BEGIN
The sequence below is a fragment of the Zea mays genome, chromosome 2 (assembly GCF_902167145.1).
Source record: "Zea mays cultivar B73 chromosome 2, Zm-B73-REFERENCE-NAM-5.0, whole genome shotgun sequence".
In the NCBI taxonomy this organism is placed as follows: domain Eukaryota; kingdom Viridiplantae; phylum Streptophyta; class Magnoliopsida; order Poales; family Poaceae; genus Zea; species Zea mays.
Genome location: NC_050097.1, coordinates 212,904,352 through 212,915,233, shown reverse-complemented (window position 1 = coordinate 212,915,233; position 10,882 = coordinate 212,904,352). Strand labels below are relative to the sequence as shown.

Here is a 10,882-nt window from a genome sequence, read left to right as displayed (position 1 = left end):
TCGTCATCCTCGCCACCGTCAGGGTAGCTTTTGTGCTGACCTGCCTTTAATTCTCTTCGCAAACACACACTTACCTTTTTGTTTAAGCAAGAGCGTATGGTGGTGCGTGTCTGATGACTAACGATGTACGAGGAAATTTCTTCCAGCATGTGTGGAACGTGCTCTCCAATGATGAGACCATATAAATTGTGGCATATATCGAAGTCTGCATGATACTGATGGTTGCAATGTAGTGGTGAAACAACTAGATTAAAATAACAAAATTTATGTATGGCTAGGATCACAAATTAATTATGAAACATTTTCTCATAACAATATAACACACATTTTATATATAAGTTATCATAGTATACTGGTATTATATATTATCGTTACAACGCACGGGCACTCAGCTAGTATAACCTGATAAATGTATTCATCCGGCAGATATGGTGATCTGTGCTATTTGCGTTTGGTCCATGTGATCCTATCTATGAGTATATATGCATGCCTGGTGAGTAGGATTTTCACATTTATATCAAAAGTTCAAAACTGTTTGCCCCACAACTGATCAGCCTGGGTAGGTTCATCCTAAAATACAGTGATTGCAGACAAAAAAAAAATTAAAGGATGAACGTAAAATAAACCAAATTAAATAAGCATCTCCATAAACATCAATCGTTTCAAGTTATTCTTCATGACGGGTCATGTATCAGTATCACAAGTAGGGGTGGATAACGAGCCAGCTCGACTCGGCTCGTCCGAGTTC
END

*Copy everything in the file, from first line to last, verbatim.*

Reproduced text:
The sequence below is a fragment of the Zea mays genome, chromosome 2 (assembly GCF_902167145.1).
Source record: "Zea mays cultivar B73 chromosome 2, Zm-B73-REFERENCE-NAM-5.0, whole genome shotgun sequence".
In the NCBI taxonomy this organism is placed as follows: domain Eukaryota; kingdom Viridiplantae; phylum Streptophyta; class Magnoliopsida; order Poales; family Poaceae; genus Zea; species Zea mays.
Genome location: NC_050097.1, coordinates 212,904,352 through 212,915,233, shown reverse-complemented (window position 1 = coordinate 212,915,233; position 10,882 = coordinate 212,904,352). Strand labels below are relative to the sequence as shown.

Here is a 10,882-nt window from a genome sequence, read left to right as displayed (position 1 = left end):
TCGTCATCCTCGCCACCGTCAGGGTAGCTTTTGTGCTGACCTGCCTTTAATTCTCTTCGCAAACACACACTTACCTTTTTGTTTAAGCAAGAGCGTATGGTGGTGCGTGTCTGATGACTAACGATGTACGAGGAAATTTCTTCCAGCATGTGTGGAACGTGCTCTCCAATGATGAGACCATATAAATTGTGGCATATATCGAAGTCTGCATGATACTGATGGTTGCAATGTAGTGGTGAAACAACTAGATTAAAATAACAAAATTTATGTATGGCTAGGATCACAAATTAATTATGAAACATTTTCTCATAACAATATAACACACATTTTATATATAAGTTATCATAGTATACTGGTATTATATATTATCGTTACAACGCACGGGCACTCAGCTAGTATAACCTGATAAATGTATTCATCCGGCAGATATGGTGATCTGTGCTATTTGCGTTTGGTCCATGTGATCCTATCTATGAGTATATATGCATGCCTGGTGAGTAGGATTTTCACATTTATATCAAAAGTTCAAAACTGTTTGCCCCACAACTGATCAGCCTGGGTAGGTTCATCCTAAAATACAGTGATTGCAGACAAAAAAAAAATTAAAGGATGAACGTAAAATAAACCAAATTAAATAAGCATCTCCATAAACATCAATCGTTTCAAGTTATTCTTCATGACGGGTCATGTATCAGTATCACAAGTAGGGGTGGATAACGAGCCAGCTCGACTCGGCTCGTCCGAGTTC